Disco Loco Volume III
is the latest release
in LocoBop’s series of dance tracks circa 1977 – 1982 covering
the flamboyant disco era represented in the film Saturday Night
40-year career produced 27 albums (5 gold and 1
platinum), 37 singles (28 in the Top Ten) and membership in the
Rock 'n' Roll Hall of Fame. "Traffic Jammer" continues to be a
dance favorite today. J. Blackfoot scored Soul/R&B hits
before and after the disco period (solo and with the Soul
Children). “Cool this Fire” was cut at the height of Disco’s
The Masqueraders’ “Desire”, "Lady, You've Got to Get the
Groove" by The Amazing Mr. Brown and Eddie Floyd
covering his own classic “Knock on Wood” in Trance-Disco fashion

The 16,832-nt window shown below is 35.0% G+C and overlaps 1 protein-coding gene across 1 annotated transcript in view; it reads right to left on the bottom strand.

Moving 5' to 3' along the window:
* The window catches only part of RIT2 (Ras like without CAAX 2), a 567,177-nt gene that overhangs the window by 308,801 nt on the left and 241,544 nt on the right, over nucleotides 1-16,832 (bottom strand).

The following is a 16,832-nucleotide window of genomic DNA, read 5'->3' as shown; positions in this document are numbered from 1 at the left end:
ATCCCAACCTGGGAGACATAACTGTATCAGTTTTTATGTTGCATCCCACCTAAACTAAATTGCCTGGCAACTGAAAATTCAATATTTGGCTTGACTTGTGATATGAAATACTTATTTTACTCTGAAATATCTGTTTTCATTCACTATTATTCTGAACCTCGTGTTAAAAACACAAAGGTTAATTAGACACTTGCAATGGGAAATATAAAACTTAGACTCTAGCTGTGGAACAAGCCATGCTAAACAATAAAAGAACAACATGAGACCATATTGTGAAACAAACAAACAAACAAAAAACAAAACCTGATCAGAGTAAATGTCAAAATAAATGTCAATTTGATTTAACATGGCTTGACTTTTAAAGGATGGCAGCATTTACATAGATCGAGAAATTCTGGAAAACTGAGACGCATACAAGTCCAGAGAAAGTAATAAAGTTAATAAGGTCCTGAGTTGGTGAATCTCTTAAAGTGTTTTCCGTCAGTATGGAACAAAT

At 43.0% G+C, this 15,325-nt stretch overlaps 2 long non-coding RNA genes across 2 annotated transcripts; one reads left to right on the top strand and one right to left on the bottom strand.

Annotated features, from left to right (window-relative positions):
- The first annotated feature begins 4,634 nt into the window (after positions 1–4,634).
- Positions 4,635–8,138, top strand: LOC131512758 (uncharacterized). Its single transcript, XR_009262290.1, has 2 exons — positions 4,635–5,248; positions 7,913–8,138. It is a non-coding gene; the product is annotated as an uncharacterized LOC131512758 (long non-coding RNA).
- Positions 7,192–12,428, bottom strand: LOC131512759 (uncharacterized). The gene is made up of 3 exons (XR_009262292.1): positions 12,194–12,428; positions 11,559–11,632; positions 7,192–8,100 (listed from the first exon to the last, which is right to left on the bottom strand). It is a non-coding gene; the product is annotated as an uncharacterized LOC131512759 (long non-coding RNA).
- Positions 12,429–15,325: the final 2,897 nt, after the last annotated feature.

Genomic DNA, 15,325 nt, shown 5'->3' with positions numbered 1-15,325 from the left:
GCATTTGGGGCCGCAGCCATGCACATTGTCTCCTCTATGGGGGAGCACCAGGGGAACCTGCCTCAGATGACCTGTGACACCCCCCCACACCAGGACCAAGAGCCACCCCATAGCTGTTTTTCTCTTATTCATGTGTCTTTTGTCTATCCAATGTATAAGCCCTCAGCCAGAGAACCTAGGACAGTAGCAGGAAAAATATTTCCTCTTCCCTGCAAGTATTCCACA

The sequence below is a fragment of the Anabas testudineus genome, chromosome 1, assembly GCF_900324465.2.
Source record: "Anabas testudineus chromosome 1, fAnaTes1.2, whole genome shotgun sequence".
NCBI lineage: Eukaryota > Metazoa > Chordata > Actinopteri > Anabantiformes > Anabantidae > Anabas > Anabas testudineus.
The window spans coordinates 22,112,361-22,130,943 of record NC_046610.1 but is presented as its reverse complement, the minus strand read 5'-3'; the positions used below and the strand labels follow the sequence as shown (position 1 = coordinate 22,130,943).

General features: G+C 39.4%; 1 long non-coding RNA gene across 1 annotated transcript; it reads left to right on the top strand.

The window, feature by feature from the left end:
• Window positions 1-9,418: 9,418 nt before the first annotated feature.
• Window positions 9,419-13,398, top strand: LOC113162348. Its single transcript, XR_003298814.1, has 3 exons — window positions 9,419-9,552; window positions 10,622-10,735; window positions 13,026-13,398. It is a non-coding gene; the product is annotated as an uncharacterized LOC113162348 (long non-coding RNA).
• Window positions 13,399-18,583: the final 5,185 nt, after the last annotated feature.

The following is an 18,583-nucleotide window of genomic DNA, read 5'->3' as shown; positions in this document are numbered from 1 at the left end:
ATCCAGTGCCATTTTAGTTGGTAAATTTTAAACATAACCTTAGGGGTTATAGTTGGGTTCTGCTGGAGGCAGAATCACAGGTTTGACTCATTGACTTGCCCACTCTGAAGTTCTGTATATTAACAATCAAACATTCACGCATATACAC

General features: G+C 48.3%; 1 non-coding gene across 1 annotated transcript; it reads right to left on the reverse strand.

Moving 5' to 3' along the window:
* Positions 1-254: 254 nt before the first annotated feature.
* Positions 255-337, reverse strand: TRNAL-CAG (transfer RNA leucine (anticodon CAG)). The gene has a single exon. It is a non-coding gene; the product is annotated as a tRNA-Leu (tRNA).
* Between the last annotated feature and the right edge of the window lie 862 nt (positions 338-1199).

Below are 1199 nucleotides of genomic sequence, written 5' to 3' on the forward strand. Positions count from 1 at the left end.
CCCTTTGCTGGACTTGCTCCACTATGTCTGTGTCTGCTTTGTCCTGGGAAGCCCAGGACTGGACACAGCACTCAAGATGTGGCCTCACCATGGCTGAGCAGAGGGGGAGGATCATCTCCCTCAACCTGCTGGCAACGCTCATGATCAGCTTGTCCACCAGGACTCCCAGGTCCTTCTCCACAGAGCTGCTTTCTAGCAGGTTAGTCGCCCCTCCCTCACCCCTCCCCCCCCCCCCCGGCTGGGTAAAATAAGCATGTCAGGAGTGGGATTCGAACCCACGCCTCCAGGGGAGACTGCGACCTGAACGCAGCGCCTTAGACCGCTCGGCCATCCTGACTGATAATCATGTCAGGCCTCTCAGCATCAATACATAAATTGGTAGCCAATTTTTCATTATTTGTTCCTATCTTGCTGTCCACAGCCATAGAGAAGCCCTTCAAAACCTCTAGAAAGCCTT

are other prime examples of Memphis soul acts who cashed in on
the disco fad without harming their R&B credentials. Carson
Whitsett’s “Chu Chu Peru” is a frenetic, melodic electro
disco instrumental flush with sequencers and synthesizers.
Amber, two girls and
a guy coupling the racial make up of Tony Orlando & Dawn with
the smooth vocal harmonies of Abba, graced disco charts in
Europe on the London label with “DixieDisco”. “Jumping Jack” is
from the late
Scott Mateer, a
top mid-South DJ of the period.
New Orleans fixture Chewy Thunderfoot Black takes Johnny
Taylor's “Jody's Got Your Girl and Gone” and makes it his own.
Richard Orange is another Memphis icon whose “Long
Distance Love” made noise in Europe on the DJM label.
Wacky Memphis band Dog Police
(whose eponymous hit was ubiquitous on MTV in the '80s) serve up
a quirky ode to being "In The Studio." And what became of Dog
Police? They evolved into the Jumpin' Chi Chis and
conjured up "Can't Get Down", using a portion of the Average
White Band's DNA.
COOL THIS FIRE (J. Blackfoot)
You've Got to Get the Groove
(The Amazing Mr. Brown)